Flattening the Learning Curve: UM students face new challenges while coping with COVID-19 impact


Hayden Wiggs
Oxford Stories

The impact of the coronavirus pandemic can be felt throughout the University of Mississippi student body, transcending classification and background.

As classes shift to online and students are advised to return to their permanent residences, many feel as if part of their college experience has been taken from them, while others struggle with the burgeoning rent crisis and sudden displacement due to dorm closure.

In a time of fear and uncertainty, stability is key, but for some, its hard to find.

“For me, the biggest hardship that I’m currently dealing with is not knowing what comes next,” said Allie Goodman, a senior elementary education major, “especially how we don’t know how long this is going to last. The virus has really put me out of my comfort zone and has made me have to adapt.”

Allie Goodman
Allie Goodman

For some, the transition to online classes has proven to be a challenge. For Avery Pearson, a sophomore business administration major, the problem is in the platforms, of which Zoom and Blackboard are the most popular.

“The biggest issue is that it’s very new to both me and my professors,” he said. “We’re all learning it together.”

Others, like Blair Madison, a junior English major, find the change easier.

“Sure, it has been a little difficult to adjust to the change, but luckily, I’ve been able to get into contact with all of my instructors and administrators that I need to talk to,” she said. “Everyone has been really on top of the communication.”

Blair Madison
Blair Madison

However, not all majors benefit from the online format. Art and performance majors, in particular, are finding trouble with the transition, as their unique classes do not support an off-site curriculum.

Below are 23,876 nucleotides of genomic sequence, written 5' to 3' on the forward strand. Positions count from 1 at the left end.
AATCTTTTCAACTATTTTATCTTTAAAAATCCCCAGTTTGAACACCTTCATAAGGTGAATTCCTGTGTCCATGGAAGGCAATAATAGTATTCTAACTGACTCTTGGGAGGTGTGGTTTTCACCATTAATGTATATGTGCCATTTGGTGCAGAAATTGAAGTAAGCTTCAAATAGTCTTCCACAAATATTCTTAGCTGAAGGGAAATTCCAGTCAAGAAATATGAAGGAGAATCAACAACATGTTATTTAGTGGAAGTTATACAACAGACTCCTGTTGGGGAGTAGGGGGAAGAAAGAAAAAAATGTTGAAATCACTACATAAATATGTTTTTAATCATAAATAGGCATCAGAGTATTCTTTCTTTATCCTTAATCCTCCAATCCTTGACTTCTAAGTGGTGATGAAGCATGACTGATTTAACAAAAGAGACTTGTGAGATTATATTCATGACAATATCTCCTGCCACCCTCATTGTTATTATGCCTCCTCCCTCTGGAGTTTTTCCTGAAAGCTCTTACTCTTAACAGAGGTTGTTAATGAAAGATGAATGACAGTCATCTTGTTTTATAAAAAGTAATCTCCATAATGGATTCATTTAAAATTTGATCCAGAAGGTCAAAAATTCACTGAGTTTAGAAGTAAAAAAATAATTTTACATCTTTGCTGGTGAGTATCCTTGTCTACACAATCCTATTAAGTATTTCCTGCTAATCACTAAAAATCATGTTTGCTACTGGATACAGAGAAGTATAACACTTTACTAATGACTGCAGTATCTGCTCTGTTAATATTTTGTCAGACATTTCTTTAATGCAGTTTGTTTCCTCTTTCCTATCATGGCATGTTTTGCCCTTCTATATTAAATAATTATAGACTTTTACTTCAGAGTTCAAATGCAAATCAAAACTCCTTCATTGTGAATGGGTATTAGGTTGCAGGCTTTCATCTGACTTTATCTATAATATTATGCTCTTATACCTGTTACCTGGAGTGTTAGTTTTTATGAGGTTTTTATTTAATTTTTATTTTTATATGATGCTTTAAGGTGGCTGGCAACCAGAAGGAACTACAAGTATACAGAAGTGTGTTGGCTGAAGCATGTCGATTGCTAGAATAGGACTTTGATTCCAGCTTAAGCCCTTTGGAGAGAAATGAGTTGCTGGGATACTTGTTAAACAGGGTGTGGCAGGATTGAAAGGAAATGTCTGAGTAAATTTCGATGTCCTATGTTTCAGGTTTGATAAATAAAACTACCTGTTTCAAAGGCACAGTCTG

“My musical theatre voice class has had to shift to doing virtual voice lessons, which are a huge struggle due to an unavoidable lag in video that makes it impossible for our voice teacher to play live accompaniment with us,” explained Brandyce Berryman, a senior theatre major. “My movement class, in particular, had to cut a chunk of material from the syllabus, because we would need to do it in a group setting. It’s very frustrating.

“My classmates and I are all having to teach ourselves how to self-tape, which is a valuable skill for future auditioning. However, even with these small benefits, I still feel that I am missing out on an amount of growth that only the full college experience can give me.”

Sophomore vocal performance major Emma Johnson, agreed.

“I am devastated that I am not able to do what I love,” she said. “The entire basis of my degree is performing and, through these changes, that is being stripped from me.”

Johnson described the changes in her piano instruction classes, where students are now asked to “perform” pieces using a paper piano.

“The paper templates were cut out, glued together, and glued onto cardstock,” she said. “It is incredibly frustrating and very hard to learn on. I can’t tell you how hard it is to play a piece of paper, not being able to hear the music. The last video submission took me five hours to complete because I got so frustrated.”